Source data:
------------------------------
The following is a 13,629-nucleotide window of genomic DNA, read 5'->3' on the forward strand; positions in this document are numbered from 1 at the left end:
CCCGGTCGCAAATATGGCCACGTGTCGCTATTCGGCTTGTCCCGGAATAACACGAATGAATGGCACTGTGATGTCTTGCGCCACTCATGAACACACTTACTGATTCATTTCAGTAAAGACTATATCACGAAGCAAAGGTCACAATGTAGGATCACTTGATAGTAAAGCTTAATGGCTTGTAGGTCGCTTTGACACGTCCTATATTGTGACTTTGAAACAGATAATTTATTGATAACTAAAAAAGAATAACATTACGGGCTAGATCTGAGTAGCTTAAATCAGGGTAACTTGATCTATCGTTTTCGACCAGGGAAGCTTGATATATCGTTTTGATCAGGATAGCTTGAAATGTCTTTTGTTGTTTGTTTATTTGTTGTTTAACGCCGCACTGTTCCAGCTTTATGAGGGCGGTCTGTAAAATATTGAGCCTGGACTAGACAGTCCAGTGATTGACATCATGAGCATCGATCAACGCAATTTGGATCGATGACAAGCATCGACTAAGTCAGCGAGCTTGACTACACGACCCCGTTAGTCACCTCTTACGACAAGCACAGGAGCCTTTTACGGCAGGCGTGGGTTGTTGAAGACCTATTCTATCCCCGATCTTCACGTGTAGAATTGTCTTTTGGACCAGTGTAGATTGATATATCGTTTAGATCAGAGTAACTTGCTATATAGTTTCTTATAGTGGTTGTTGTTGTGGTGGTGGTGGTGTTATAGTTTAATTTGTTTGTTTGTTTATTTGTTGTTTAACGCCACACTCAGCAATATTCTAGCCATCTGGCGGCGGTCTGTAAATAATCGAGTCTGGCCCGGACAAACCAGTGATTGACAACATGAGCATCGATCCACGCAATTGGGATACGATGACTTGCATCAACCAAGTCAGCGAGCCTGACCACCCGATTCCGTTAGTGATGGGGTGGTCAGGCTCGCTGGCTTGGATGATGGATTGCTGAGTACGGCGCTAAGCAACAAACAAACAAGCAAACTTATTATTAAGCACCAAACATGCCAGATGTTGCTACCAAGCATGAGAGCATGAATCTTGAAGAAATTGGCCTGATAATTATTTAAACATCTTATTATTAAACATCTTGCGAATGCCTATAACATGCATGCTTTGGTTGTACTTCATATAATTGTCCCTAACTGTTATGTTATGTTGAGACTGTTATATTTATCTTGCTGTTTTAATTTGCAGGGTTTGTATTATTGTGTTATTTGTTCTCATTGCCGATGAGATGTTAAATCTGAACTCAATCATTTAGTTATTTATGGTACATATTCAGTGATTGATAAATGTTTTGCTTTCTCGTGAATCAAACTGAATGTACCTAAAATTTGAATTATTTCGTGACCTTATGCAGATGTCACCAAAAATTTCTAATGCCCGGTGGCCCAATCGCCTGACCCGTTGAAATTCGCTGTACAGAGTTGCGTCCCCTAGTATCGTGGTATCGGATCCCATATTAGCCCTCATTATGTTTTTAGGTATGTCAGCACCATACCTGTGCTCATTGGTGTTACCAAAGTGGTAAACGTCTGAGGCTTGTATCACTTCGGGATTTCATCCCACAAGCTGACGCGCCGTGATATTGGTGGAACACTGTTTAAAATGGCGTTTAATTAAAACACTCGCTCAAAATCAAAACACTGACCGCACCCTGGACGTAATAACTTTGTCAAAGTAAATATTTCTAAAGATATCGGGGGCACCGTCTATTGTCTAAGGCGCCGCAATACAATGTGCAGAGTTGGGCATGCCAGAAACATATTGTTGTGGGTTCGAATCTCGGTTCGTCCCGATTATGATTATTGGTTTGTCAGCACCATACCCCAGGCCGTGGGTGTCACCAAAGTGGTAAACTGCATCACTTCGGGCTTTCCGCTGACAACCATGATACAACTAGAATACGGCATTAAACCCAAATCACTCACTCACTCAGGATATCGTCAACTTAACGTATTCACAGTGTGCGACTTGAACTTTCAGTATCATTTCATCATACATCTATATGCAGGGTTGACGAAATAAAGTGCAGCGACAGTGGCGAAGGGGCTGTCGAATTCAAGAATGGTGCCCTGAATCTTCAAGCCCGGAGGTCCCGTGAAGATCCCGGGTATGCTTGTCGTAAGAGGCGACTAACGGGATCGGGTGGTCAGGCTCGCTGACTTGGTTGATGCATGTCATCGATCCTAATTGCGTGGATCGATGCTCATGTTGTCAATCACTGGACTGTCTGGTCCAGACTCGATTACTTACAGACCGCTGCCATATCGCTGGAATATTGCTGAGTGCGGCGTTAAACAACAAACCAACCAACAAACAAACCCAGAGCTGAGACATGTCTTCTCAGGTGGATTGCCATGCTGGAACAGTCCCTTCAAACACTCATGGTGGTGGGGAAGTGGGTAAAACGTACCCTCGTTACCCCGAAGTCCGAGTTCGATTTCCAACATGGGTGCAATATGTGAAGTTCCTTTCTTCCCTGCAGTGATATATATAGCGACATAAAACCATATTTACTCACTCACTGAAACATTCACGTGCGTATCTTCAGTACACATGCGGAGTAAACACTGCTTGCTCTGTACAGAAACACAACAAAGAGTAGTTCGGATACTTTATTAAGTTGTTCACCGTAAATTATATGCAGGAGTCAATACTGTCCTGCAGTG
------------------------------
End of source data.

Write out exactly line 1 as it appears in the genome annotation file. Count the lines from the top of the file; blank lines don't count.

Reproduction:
The following is a 13,629-nucleotide window of genomic DNA, read 5'->3' on the forward strand; positions in this document are numbered from 1 at the left end: